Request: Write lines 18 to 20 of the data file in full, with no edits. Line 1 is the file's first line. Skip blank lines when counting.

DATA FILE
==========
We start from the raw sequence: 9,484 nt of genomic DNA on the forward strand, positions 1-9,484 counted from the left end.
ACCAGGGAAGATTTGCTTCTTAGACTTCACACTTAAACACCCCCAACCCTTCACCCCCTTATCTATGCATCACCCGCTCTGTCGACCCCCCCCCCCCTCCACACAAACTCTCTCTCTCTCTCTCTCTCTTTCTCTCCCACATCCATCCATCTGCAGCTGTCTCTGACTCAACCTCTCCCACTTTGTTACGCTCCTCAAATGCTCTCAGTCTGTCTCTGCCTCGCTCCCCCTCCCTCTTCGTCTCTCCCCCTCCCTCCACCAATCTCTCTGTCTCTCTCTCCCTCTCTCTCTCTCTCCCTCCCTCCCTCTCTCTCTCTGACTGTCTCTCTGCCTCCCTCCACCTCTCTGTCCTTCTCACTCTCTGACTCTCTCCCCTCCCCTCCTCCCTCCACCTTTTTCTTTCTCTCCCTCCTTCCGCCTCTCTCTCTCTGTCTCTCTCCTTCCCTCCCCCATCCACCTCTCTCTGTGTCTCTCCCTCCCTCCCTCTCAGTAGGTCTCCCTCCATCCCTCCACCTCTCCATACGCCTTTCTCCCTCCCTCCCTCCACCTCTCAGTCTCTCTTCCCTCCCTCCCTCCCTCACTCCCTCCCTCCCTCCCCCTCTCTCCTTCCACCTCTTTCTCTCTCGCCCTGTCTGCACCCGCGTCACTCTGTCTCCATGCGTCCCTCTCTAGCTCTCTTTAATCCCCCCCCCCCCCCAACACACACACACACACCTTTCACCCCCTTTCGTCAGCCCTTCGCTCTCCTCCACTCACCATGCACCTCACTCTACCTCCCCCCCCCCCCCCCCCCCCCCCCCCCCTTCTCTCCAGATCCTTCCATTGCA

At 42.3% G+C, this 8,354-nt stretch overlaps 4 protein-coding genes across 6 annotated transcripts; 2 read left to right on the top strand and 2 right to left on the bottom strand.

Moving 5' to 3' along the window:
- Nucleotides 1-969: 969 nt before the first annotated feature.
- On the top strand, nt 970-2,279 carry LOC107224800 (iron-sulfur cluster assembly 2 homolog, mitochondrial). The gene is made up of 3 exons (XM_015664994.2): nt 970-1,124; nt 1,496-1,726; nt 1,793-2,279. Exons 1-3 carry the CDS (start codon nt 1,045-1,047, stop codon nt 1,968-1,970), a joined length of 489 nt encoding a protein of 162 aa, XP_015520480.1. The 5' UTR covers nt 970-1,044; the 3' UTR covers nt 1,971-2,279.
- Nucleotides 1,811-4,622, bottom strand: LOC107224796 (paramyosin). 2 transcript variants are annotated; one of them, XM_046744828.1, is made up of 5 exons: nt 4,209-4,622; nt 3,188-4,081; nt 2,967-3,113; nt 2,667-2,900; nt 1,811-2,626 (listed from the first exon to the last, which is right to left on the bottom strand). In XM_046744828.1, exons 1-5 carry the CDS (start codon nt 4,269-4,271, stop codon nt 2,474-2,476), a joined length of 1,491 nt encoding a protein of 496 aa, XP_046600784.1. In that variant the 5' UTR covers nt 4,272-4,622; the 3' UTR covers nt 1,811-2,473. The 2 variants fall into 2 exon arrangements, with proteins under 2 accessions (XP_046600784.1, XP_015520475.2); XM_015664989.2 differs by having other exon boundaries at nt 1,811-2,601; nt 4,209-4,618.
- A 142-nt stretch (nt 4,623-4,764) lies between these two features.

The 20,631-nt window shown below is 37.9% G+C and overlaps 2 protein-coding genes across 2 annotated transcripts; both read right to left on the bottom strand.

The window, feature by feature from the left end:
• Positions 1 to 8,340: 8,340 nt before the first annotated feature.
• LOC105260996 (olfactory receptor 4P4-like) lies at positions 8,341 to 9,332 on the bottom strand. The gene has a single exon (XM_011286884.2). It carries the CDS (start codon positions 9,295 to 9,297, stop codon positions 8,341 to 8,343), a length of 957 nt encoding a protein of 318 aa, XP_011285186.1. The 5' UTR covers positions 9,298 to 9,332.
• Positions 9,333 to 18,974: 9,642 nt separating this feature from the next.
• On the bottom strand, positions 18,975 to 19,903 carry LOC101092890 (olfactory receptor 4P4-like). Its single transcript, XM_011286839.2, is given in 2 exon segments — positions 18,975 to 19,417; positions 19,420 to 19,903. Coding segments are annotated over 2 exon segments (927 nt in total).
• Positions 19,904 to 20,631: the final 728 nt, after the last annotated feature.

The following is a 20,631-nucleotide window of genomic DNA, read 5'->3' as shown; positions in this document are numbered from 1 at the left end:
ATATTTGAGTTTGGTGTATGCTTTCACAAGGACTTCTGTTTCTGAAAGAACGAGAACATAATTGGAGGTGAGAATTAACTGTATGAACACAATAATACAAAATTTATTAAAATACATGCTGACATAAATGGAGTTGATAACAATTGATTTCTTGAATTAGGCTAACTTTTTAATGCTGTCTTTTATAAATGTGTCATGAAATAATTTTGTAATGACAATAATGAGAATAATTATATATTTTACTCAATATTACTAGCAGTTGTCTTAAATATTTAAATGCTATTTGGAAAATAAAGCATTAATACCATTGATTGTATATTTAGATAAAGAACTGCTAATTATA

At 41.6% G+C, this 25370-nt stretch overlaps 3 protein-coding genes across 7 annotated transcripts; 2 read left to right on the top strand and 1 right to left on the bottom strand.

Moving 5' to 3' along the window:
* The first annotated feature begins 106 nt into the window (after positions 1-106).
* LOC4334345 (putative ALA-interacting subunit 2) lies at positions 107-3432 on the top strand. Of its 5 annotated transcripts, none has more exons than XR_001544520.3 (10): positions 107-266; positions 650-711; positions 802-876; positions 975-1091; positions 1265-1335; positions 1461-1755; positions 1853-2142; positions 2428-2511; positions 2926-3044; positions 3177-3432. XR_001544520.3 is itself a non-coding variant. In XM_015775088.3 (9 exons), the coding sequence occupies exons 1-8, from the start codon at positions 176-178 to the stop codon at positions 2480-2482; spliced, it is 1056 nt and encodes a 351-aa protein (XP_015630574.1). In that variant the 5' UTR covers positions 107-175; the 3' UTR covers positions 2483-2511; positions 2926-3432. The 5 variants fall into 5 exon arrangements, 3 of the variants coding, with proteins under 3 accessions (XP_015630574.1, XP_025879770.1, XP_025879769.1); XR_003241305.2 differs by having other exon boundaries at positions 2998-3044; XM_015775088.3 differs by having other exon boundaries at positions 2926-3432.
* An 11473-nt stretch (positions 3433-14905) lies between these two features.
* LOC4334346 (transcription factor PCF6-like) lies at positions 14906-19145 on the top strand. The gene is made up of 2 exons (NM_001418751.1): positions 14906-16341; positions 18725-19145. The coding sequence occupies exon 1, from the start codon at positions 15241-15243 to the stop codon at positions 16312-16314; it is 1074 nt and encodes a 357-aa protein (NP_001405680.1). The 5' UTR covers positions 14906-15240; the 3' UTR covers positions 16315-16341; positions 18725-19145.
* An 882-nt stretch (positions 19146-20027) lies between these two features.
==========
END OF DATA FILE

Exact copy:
At 41.6% G+C, this 25370-nt stretch overlaps 3 protein-coding genes across 7 annotated transcripts; 2 read left to right on the top strand and 1 right to left on the bottom strand.

Moving 5' to 3' along the window:
* The first annotated feature begins 106 nt into the window (after positions 1-106).